U.K. Chancellor of the Exchequer George Osborne attends the launch of the National Loan Guarantee Scheme on March 19.
U.K. Chancellor of the Exchequer George Osborne attends the launch of the National Loan Guarantee Scheme on March 19.

Story highlights

George Osborne to be told by Office for Budget Responsibility that he will have to plug another large hole in public finances

This will extend austerity until 2018 and throw coalition's deficit reduction strategy into doubt

Higher borrowing means OBR will likely say government will miss its supplementary target of decreasing public debt

(Financial Times) —  

George Osborne is set to be told this autumn by the Office for Budget Responsibility he will have to plug another large hole in the public finances, extending austerity until 2018 and throwing the coalition’s deficit reduction strategy into doubt.

Higher borrowing in the years ahead make it probable the OBR will say that the government is likely to miss its supplementary target to see the burden of public debt falling by 2015-16 and if recent weakness in the growth of the economy continues, the target will also be under threat the following year in 2016-17.

The Financial Times has replicated and extended the central element of the OBR’s economic model, which suggests the independent fiscal watchdog will again have about £15bn of bad news to impart to the chancellor for his 5 December Autumn Statement.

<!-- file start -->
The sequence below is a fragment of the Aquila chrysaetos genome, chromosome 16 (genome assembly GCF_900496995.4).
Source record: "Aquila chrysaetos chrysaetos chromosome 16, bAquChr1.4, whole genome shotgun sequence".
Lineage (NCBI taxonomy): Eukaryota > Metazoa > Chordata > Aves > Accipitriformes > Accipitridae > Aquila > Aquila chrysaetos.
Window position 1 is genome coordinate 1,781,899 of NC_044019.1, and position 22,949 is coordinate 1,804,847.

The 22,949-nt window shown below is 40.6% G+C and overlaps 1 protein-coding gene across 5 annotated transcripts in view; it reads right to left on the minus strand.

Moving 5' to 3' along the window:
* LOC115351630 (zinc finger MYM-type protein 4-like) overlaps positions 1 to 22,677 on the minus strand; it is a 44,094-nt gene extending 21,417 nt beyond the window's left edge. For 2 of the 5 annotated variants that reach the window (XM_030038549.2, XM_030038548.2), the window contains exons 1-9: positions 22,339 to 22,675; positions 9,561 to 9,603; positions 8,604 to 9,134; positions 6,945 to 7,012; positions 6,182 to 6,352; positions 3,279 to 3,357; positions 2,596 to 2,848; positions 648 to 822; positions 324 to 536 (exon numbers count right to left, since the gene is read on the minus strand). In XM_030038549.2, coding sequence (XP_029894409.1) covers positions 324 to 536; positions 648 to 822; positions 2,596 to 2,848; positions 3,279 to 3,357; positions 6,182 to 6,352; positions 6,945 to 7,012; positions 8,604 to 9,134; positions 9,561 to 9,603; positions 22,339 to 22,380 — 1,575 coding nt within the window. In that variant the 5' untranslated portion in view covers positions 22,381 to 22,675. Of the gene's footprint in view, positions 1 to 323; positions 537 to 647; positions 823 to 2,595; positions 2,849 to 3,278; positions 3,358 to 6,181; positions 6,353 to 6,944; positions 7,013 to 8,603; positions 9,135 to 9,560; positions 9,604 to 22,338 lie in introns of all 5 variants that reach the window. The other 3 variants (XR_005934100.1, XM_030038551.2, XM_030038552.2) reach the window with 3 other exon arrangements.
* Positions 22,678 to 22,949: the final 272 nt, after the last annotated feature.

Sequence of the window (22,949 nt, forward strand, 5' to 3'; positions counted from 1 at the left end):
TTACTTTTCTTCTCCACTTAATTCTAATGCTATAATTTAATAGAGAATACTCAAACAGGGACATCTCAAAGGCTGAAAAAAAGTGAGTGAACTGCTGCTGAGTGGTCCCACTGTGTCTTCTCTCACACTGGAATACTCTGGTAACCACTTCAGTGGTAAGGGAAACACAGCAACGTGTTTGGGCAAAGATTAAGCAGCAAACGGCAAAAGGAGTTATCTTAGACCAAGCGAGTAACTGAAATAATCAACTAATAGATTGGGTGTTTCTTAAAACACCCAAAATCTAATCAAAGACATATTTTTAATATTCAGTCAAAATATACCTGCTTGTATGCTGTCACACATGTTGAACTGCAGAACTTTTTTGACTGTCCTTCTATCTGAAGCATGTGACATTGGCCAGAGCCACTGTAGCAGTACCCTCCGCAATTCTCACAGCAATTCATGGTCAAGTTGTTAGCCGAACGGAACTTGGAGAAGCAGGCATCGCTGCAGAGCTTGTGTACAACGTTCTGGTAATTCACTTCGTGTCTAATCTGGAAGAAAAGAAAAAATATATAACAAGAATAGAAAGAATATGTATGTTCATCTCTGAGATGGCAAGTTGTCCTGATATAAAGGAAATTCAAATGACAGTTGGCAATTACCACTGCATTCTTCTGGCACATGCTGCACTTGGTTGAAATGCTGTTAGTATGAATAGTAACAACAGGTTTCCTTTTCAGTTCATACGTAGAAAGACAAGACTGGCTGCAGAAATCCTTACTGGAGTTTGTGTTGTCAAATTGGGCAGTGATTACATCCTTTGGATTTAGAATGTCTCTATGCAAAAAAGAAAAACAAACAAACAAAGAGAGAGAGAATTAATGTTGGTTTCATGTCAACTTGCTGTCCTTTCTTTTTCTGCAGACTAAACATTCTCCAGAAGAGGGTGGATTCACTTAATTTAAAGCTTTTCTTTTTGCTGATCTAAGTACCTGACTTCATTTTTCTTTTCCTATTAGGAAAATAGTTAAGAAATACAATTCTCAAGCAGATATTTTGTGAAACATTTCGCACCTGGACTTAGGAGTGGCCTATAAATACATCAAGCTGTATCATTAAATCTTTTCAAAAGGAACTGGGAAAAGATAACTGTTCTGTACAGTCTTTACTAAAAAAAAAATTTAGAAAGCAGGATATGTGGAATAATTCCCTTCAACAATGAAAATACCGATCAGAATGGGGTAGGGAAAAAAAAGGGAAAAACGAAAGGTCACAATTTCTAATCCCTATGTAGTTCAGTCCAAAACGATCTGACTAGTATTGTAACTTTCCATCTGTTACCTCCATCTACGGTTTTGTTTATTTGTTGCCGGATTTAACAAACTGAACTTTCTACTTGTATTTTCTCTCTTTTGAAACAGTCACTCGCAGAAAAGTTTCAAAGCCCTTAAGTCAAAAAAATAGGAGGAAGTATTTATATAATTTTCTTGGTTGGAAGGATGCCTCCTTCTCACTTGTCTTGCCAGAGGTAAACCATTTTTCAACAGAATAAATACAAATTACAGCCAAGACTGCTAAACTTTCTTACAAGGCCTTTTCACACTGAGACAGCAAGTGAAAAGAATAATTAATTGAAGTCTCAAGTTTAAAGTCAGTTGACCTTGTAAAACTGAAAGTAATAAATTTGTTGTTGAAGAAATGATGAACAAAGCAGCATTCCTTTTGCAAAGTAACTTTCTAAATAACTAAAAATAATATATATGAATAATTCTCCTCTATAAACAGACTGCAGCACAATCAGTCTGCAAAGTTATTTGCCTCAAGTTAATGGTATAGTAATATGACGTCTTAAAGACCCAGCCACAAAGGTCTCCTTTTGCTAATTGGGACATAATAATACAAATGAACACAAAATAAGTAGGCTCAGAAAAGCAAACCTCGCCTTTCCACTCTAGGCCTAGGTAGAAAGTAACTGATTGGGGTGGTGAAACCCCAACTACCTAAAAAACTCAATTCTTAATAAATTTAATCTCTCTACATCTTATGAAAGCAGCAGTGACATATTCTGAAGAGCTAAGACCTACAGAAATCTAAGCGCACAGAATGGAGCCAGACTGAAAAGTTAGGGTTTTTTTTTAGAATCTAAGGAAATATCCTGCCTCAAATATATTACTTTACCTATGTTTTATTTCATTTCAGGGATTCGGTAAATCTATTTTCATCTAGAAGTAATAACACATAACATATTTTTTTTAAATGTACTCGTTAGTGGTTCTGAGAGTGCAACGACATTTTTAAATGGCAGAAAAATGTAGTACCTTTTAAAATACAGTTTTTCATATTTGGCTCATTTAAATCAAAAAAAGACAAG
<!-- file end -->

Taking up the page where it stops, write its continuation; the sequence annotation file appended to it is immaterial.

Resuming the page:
The findings will heap further pressure on Mr Osborne, as he prepares to make his speech at the Conservative party conference today, and will fuel Labour’s claims that his deficit reduction plan is off course.

Increased public borrowing this financial year alongside little widening in the estimated amount of spare capacity will prevent the OBR forecasting a period of rapid catch-up growth to cut the deficit without further spending cuts or tax increases.

The scale of the structural problem is close to £15bn a year, indicating that austerity will have to last until 2017-18, three years longer than Mr Osborne suggested in his emergency Budget in 2010. It will mean that the total squeeze on households from tax increases and the public sector will last eight years.

Mr Osborne will acknowledge the scale of the problem in his speech; he and Iain Duncan Smith, work and pensions secretary, will confirm they are looking for new savings of £10bn in the welfare budget by 2016-17.

Mr Osborne will also say the rich should pay more towards cutting the deficit, but will insist it is an “economic delusion” to think the books can only be balanced by targeting the wealthy.

The OBR’s likely assessment this autumn will force Mr Osborne to decide whether to ditch his debt rule – as condoned by Sir Mervyn King, Bank of England governor, last month – or impose greater spending cuts or tax rises before the next election.

The key difficulty for all forecasters in recent months has been that with employment strong amid general weakness, it is nearly impossible to suggest the most likely outcome is rapid catch-up growth that will cut the deficit without tough choices by government.

Stephen King, chief economist of HSBC, said the root of the problem was that “people have been very slow to cotton on to the fact that underlying growth is slower than people expected”.

The coalition is most likely to repeat its last year’s policy and delay the bulk of new spending cuts and tax rises until well after the next election. Repairing a new £15bn hole immediately would require the equivalent of a 3p in the pound increase in VAT to 23 per cent.

But the chancellor is considering earlier action, such as limiting the annual uplift of some social security benefits to reduce public spending.